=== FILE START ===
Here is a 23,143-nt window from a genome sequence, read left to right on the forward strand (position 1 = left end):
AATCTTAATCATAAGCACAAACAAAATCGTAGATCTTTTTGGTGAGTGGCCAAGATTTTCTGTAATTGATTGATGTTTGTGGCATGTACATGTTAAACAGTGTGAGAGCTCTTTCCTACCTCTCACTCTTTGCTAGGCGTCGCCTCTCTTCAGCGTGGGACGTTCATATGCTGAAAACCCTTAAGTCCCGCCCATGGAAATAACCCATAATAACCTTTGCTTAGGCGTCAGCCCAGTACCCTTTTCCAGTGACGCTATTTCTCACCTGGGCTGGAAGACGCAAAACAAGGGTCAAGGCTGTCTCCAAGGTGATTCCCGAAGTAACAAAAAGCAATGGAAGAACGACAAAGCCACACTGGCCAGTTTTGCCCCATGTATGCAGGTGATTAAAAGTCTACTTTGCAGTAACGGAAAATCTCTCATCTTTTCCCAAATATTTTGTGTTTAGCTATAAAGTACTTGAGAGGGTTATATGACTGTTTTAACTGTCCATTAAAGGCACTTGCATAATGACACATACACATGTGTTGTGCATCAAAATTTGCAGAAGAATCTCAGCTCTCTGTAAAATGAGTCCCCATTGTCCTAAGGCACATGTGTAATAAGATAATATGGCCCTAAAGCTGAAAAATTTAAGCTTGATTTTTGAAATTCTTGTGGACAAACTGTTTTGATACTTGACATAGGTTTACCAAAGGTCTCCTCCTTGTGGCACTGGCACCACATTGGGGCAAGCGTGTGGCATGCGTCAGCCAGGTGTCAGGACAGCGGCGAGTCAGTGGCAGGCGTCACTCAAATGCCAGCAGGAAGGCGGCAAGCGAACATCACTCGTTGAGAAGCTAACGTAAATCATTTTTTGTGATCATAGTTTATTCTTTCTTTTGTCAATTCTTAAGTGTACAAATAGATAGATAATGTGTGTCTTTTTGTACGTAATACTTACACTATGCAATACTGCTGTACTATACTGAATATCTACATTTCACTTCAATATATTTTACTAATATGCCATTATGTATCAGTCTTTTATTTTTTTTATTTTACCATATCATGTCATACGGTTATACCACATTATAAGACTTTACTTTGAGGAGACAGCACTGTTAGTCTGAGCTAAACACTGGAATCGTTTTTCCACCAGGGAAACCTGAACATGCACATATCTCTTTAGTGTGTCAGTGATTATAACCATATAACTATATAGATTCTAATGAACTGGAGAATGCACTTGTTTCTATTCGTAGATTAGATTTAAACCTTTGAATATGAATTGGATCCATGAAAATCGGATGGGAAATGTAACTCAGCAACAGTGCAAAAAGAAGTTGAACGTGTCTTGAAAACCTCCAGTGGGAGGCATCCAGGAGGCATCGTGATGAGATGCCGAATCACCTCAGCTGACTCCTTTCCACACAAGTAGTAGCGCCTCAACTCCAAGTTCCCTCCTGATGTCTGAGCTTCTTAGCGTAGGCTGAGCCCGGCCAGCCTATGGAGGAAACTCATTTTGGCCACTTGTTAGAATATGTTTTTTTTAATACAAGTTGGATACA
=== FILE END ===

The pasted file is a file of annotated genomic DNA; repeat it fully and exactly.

Here is a 23,143-nt window from a genome sequence, read left to right on the forward strand (position 1 = left end):
AATCTTAATCATAAGCACAAACAAAATCGTAGATCTTTTTGGTGAGTGGCCAAGATTTTCTGTAATTGATTGATGTTTGTGGCATGTACATGTTAAACAGTGTGAGAGCTCTTTCCTACCTCTCACTCTTTGCTAGGCGTCGCCTCTCTTCAGCGTGGGACGTTCATATGCTGAAAACCCTTAAGTCCCGCCCATGGAAATAACCCATAATAACCTTTGCTTAGGCGTCAGCCCAGTACCCTTTTCCAGTGACGCTATTTCTCACCTGGGCTGGAAGACGCAAAACAAGGGTCAAGGCTGTCTCCAAGGTGATTCCCGAAGTAACAAAAAGCAATGGAAGAACGACAAAGCCACACTGGCCAGTTTTGCCCCATGTATGCAGGTGATTAAAAGTCTACTTTGCAGTAACGGAAAATCTCTCATCTTTTCCCAAATATTTTGTGTTTAGCTATAAAGTACTTGAGAGGGTTATATGACTGTTTTAACTGTCCATTAAAGGCACTTGCATAATGACACATACACATGTGTTGTGCATCAAAATTTGCAGAAGAATCTCAGCTCTCTGTAAAATGAGTCCCCATTGTCCTAAGGCACATGTGTAATAAGATAATATGGCCCTAAAGCTGAAAAATTTAAGCTTGATTTTTGAAATTCTTGTGGACAAACTGTTTTGATACTTGACATAGGTTTACCAAAGGTCTCCTCCTTGTGGCACTGGCACCACATTGGGGCAAGCGTGTGGCATGCGTCAGCCAGGTGTCAGGACAGCGGCGAGTCAGTGGCAGGCGTCACTCAAATGCCAGCAGGAAGGCGGCAAGCGAACATCACTCGTTGAGAAGCTAACGTAAATCATTTTTTGTGATCATAGTTTATTCTTTCTTTTGTCAATTCTTAAGTGTACAAATAGATAGATAATGTGTGTCTTTTTGTACGTAATACTTACACTATGCAATACTGCTGTACTATACTGAATATCTACATTTCACTTCAATATATTTTACTAATATGCCATTATGTATCAGTCTTTTATTTTTTTTATTTTACCATATCATGTCATACGGTTATACCACATTATAAGACTTTACTTTGAGGAGACAGCACTGTTAGTCTGAGCTAAACACTGGAATCGTTTTTCCACCAGGGAAACCTGAACATGCACATATCTCTTTAGTGTGTCAGTGATTATAACCATATAACTATATAGATTCTAATGAACTGGAGAATGCACTTGTTTCTATTCGTAGATTAGATTTAAACCTTTGAATATGAATTGGATCCATGAAAATCGGATGGGAAATGTAACTCAGCAACAGTGCAAAAAGAAGTTGAACGTGTCTTGAAAACCTCCAGTGGGAGGCATCCAGGAGGCATCGTGATGAGATGCCGAATCACCTCAGCTGACTCCTTTCCACACAAGTAGTAGCGCCTCAACTCCAAGTTCCCTCCTGATGTCTGAGCTTCTTAGCGTAGGCTGAGCCCGGCCAGCCTATGGAGGAAACTCATTTTGGCCACTTGTTAGAATATGTTTTTTTTAATACAAGTTGGATACA